Arofly: power analysis for the masses - Show Daily

Arofly: power analysis for the masses

Thanks to platforms such as Strava, the recording and analysis of performance data has moved from pro to amateur ranks. But most power meters are still priced for pros. Arofly intends to change this with the X-Elite – a product of Taiwan’s high-tech industry.

Arofly full set

There are many reasons why amateur cyclists want to record and analyze their performances. For some, it serves to keep track of their riding and keep them motivated, others need the data to compare themselves to peers and a third group might follow a training plan to improve their overall fitness or to get ready for a big event. Platforms such as Strava and various fitness apps are amplifying the thirst of amateur cyclists for data. But thus far power meters have been a costly product – no matter if they were built into the cranks, the pedals or the rear hub, they would easily cost US$1000 or more, including the mounting of the system to the bike.

With the X-Elite A1, Arofly aims to disrupt and expand the market for power meters, as the retail price for this system is set at US$379 worldwide. Rather than putting precision strain gauge strips on cranks, pedal axles or rear hubs to measure flex and thus calculate the watts cranked out by the rider, the Arofly team, formed by post-grad students at NTHU, hardware and software engineers at TBS and funded by the TBS Group Corporation, has opted for an entirely different route. They measure the deflection of the rear tire instead, using a smart algorithm to filter out any noise such as potholes or curbstones and to get the real signal, being the real-time pedaling effort of the rider.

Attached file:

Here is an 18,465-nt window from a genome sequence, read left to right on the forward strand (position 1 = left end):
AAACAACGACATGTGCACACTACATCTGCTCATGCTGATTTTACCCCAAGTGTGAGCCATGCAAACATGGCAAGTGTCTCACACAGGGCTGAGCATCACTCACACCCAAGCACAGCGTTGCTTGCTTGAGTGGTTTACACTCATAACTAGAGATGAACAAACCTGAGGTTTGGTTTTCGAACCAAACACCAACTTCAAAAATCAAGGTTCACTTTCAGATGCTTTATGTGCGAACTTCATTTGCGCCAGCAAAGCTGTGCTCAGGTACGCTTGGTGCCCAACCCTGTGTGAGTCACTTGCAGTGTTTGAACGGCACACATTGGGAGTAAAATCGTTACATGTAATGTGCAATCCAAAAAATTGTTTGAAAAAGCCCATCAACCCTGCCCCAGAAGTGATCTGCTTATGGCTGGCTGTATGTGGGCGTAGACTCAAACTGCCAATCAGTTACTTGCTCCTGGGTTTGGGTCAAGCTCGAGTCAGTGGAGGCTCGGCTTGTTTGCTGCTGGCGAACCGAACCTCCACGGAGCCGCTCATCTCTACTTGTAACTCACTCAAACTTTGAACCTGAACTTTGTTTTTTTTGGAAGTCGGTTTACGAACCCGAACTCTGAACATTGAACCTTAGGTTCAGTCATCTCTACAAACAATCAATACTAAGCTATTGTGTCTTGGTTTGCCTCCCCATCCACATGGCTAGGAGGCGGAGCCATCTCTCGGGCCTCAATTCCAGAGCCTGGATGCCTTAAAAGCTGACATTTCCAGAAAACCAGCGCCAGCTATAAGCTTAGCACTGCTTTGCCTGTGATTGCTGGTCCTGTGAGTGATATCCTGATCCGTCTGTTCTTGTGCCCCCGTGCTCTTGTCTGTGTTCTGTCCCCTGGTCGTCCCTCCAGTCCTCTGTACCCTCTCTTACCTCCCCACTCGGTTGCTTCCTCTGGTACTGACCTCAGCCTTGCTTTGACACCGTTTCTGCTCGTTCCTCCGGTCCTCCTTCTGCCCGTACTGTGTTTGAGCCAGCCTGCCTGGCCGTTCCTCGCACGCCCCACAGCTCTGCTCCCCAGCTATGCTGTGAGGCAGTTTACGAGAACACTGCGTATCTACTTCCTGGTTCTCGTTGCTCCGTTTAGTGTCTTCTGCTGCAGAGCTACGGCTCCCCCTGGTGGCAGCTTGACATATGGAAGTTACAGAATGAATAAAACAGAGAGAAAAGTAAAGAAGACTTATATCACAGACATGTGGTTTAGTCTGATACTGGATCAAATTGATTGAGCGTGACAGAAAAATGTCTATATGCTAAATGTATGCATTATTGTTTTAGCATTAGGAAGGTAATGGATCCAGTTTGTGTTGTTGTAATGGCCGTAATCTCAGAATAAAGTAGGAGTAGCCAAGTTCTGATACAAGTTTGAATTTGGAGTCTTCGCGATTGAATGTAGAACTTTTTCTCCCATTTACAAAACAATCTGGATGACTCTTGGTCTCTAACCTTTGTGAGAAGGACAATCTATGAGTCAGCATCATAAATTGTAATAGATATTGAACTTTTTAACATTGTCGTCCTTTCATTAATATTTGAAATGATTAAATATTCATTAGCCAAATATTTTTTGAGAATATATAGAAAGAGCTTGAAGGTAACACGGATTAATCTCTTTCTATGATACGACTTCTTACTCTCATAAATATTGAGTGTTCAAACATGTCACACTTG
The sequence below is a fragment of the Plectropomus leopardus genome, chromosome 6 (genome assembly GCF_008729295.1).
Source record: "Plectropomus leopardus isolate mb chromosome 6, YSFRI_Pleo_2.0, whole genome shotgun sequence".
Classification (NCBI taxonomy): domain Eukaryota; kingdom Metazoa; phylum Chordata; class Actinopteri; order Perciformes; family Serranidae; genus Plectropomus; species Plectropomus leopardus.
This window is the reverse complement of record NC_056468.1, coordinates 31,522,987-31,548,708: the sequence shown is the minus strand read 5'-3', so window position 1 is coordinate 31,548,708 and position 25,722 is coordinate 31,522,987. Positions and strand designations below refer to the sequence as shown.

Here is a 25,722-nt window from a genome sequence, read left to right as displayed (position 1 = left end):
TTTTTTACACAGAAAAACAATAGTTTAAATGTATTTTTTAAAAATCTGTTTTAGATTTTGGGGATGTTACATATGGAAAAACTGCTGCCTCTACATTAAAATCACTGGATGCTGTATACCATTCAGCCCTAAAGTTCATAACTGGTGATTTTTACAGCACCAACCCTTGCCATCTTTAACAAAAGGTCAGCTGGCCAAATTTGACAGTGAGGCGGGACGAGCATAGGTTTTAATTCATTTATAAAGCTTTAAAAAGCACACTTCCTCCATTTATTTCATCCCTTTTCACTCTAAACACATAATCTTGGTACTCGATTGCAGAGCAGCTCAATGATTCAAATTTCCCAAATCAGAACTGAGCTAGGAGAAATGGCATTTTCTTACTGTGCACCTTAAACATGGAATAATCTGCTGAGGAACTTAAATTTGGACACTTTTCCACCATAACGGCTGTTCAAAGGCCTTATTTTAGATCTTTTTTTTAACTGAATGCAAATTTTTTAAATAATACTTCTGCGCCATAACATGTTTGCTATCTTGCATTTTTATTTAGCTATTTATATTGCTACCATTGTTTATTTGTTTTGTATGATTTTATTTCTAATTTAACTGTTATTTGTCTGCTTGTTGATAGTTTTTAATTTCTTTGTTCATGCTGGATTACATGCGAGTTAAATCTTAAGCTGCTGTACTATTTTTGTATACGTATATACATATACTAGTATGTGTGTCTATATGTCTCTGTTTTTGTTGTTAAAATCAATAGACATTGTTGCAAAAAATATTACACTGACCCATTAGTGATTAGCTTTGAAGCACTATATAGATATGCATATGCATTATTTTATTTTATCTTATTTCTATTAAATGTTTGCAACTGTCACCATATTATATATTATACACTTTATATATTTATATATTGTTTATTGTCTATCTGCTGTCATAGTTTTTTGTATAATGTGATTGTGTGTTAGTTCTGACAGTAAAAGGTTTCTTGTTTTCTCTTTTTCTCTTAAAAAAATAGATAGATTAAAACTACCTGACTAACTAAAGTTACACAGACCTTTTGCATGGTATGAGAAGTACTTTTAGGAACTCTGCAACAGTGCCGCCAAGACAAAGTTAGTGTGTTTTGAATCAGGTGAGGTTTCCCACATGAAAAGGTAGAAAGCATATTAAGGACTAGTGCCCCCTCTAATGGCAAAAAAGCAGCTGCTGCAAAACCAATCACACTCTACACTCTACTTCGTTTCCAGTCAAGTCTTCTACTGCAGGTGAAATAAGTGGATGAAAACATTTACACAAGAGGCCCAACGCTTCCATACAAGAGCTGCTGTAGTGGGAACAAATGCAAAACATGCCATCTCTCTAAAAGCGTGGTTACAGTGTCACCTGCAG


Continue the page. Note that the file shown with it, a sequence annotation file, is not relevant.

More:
Arofly Link valve cap

To do this, an oversized valve cap is mounted to a standard inner tube and then coupled to either the head unit or a smartphone. This greatly reduces the amount of labour needed to install the system and thus further lowers the costs to get this done. The sensors and Bluetooth sender are all built into that valve cap. While early versions used a smartphone app to receive and show the data, Arofly has now come up with its own head unit, added a cadence sensor and further improved the precision of the measurements. The sensors wirelessly connect to the X-Elite head unit via Bluetooth. No need to run ugly cables from the sensor to the handlebar or to change crucial parts on the bike.

There are two caveats however: First the X-Elite system is not compatible with tubeless builds due to the sealant. And second the signal will become less clear if a rider has a very clean and efficient pedal stroke, evenly pushing and pulling all the time. But that kind of rider most likely can afford the more expensive systems on the market. Instead Arofly is aiming at fitness-oriented consumers who want to keep track of their activities across a range of different sports. Thanks to its price point, Arofly’s X-Elite may well become the Fitbit of the power meter market, appealing to a much wider audience and thus bringing this technology to the masses – thanks to some innovative Taiwanese minds.

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